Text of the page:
The World-Governing Central Authority Must Hold the Exclusive Military Power If It Is to Succeed

After World War I, the victorious allies laid down conditions on Germany that seriously limited the military power of the defeated Power.  In the end, however, this did not prevent Germany from rebuilding its military, building out an air force and a navy, and ramping up armaments manufacturing to create, prior to the advent of the Second World War, the most powerful and daunting military force in the world at that time.  The resurgent German military was able to plunge the world into a conflagration that far exceeded in scope and suffering, even the tragedies of the First World War.  We see illustrated here the rationale for Sri Aurobindo’s observation that in order for a centralised world-authority to effectively operate, address the issues facing all of humanity, and maintain peace, there must be total disarmament by all the nations, with their military forces disbanded and their munitions industries shut down.  Obviously, in the current state of the world, there is no immediate possibility of such a response, but it is essential to understand why this is actually a necessity:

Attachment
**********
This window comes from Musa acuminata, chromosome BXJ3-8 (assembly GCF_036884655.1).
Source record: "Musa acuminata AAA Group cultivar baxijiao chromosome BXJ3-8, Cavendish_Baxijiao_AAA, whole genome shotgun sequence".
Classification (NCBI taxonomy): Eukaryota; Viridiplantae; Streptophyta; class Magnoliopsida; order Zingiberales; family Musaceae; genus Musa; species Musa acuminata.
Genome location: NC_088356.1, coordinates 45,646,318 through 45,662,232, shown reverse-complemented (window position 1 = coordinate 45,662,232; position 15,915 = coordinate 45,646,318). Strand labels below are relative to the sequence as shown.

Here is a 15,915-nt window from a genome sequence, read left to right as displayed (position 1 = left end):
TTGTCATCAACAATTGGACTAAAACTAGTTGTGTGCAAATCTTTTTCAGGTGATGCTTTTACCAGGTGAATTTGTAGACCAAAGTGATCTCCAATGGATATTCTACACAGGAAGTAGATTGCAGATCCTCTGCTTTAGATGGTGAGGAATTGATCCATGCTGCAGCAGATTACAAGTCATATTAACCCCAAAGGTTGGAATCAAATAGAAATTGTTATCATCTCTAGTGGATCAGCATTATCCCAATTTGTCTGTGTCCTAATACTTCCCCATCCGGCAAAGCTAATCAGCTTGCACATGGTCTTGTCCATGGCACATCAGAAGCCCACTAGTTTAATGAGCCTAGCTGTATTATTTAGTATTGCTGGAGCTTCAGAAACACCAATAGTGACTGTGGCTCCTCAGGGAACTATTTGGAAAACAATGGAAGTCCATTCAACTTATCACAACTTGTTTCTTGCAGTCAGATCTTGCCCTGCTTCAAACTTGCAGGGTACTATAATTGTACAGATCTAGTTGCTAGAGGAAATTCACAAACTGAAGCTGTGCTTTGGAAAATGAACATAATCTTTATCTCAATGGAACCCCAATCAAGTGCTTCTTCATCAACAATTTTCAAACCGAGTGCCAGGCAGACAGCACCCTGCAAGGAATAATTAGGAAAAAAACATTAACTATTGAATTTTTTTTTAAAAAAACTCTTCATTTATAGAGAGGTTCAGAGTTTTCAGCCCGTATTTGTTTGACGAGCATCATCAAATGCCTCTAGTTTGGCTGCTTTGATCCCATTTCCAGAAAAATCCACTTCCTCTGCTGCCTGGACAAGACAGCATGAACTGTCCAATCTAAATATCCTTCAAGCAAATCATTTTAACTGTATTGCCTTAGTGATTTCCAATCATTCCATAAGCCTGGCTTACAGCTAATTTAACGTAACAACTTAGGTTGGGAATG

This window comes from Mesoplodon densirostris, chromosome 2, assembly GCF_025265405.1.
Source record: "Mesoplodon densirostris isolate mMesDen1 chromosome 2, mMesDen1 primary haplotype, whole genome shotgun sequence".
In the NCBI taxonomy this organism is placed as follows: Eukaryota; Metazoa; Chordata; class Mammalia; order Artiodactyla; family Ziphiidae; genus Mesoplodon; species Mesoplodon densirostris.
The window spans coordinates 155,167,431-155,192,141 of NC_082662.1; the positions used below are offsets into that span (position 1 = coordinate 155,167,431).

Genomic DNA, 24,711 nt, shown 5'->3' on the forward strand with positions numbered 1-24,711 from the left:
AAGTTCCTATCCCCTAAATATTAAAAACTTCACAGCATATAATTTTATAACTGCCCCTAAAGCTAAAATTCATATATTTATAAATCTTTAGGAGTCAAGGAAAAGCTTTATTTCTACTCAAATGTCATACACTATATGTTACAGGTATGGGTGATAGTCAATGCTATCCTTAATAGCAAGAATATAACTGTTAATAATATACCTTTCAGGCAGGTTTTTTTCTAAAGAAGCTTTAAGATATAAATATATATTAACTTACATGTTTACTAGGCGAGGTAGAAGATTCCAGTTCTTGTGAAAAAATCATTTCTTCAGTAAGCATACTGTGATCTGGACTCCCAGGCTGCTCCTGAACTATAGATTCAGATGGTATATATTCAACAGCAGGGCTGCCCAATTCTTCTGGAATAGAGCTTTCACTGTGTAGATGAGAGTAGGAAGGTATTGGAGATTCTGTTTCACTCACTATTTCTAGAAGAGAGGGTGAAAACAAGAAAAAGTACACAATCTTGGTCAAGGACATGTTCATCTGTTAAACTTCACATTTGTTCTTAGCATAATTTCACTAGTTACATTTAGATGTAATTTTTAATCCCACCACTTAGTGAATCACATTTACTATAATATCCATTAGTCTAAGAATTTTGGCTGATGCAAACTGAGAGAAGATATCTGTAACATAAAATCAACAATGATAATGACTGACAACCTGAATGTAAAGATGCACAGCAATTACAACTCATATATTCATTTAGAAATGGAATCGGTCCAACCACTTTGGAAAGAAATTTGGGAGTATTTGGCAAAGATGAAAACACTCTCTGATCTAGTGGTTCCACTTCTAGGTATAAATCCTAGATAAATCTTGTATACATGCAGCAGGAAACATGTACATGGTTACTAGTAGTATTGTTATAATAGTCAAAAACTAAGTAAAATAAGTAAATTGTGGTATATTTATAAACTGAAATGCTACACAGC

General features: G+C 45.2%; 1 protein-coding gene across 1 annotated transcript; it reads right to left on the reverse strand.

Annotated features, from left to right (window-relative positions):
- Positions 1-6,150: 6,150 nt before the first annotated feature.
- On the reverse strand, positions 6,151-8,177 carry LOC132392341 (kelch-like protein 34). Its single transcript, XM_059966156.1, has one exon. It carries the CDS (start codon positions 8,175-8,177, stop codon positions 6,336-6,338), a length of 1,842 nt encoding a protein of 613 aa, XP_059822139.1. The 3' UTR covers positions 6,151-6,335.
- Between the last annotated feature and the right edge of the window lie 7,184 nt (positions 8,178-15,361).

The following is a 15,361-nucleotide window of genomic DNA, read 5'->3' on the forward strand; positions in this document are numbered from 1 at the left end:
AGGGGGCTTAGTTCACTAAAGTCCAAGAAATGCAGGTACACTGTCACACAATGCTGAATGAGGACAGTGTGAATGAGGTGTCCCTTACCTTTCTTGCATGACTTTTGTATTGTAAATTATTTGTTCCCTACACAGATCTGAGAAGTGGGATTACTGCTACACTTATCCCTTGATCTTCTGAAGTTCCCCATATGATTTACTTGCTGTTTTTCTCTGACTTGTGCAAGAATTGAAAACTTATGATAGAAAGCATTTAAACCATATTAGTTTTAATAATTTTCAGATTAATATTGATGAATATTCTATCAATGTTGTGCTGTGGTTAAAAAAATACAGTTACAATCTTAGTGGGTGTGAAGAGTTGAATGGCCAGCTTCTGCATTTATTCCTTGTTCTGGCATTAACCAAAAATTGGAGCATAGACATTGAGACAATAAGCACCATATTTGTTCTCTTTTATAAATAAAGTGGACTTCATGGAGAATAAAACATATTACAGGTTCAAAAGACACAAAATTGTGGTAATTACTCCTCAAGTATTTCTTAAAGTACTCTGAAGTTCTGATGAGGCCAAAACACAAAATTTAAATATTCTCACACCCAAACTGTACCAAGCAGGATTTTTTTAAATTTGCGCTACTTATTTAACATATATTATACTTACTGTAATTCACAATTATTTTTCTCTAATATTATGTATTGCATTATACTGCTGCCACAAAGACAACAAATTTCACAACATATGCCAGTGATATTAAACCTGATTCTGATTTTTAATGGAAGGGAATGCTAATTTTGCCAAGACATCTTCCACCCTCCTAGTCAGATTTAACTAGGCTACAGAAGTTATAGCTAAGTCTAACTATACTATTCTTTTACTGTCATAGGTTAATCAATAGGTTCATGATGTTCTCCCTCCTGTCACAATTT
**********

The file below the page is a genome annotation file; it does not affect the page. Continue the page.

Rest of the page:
“For so long as the national egoisms of any kind remained and along with them mutual distrust, the nations would not sacrifice their possession of an armed force on which they could rely for self-defence if their interests, or at lest those that they considered essential to their prosperity and their existence, came to be threatened.  Any distrust of the assured impartiality of the international government would operate in the same direction.  Yet such a disarmament would be essential to the assured cessation of war — in the absence of some great and radical psychological and moral change.  If national armies exist, the possibility, even the certainty of war will exist along with them.  However small they might be made in times of peace, and international authority, even with a military force of its own behind it, would be in the position of the feudal king never quite sure of his effective control of his vassals.  The international authority must hold under its command the sole trained military force in the world for the policing of the nations and also — otherwise the monopoly would be ineffective — the sole disposal of the means of manufacturing arms and implements of war.  National and private munitions factories and arms factories must disappear.  National armies must become like the old baronial armies a memory of past and dead ages.”

Sri Aurobindo, The Ideal of Human Unity, Part Two, Chapter 24, The Need of Military Unification, pg. 213

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